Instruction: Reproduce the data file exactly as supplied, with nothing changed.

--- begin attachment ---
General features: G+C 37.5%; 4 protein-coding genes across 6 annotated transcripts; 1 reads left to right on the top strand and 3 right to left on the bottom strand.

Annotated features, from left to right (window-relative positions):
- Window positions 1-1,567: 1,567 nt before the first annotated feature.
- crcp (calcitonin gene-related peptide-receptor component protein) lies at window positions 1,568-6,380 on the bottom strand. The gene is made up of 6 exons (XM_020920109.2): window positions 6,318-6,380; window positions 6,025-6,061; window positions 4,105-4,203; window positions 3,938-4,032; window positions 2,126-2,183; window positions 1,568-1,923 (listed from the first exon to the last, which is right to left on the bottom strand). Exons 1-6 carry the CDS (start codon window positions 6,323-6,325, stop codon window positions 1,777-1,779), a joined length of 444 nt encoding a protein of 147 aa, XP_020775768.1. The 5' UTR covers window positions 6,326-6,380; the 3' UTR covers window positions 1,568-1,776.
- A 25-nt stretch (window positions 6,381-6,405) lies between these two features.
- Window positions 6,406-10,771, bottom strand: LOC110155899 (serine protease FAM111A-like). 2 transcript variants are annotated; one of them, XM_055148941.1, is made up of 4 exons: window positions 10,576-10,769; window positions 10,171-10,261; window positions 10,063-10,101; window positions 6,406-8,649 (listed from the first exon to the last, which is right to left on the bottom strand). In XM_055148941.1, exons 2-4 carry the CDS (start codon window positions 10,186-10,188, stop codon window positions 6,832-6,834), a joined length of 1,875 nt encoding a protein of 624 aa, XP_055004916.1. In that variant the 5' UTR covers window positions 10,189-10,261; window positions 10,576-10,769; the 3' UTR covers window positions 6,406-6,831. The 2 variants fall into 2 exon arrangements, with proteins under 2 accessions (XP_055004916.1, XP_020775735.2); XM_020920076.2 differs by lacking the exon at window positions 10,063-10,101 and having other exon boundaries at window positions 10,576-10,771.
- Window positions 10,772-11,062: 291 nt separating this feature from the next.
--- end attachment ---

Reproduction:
General features: G+C 37.5%; 4 protein-coding genes across 6 annotated transcripts; 1 reads left to right on the top strand and 3 right to left on the bottom strand.

Annotated features, from left to right (window-relative positions):
- Window positions 1-1,567: 1,567 nt before the first annotated feature.
- crcp (calcitonin gene-related peptide-receptor component protein) lies at window positions 1,568-6,380 on the bottom strand. The gene is made up of 6 exons (XM_020920109.2): window positions 6,318-6,380; window positions 6,025-6,061; window positions 4,105-4,203; window positions 3,938-4,032; window positions 2,126-2,183; window positions 1,568-1,923 (listed from the first exon to the last, which is right to left on the bottom strand). Exons 1-6 carry the CDS (start codon window positions 6,323-6,325, stop codon window positions 1,777-1,779), a joined length of 444 nt encoding a protein of 147 aa, XP_020775768.1. The 5' UTR covers window positions 6,326-6,380; the 3' UTR covers window positions 1,568-1,776.
- A 25-nt stretch (window positions 6,381-6,405) lies between these two features.
- Window positions 6,406-10,771, bottom strand: LOC110155899 (serine protease FAM111A-like). 2 transcript variants are annotated; one of them, XM_055148941.1, is made up of 4 exons: window positions 10,576-10,769; window positions 10,171-10,261; window positions 10,063-10,101; window positions 6,406-8,649 (listed from the first exon to the last, which is right to left on the bottom strand). In XM_055148941.1, exons 2-4 carry the CDS (start codon window positions 10,186-10,188, stop codon window positions 6,832-6,834), a joined length of 1,875 nt encoding a protein of 624 aa, XP_055004916.1. In that variant the 5' UTR covers window positions 10,189-10,261; window positions 10,576-10,769; the 3' UTR covers window positions 6,406-6,831. The 2 variants fall into 2 exon arrangements, with proteins under 2 accessions (XP_055004916.1, XP_020775735.2); XM_020920076.2 differs by lacking the exon at window positions 10,063-10,101 and having other exon boundaries at window positions 10,576-10,771.
- Window positions 10,772-11,062: 291 nt separating this feature from the next.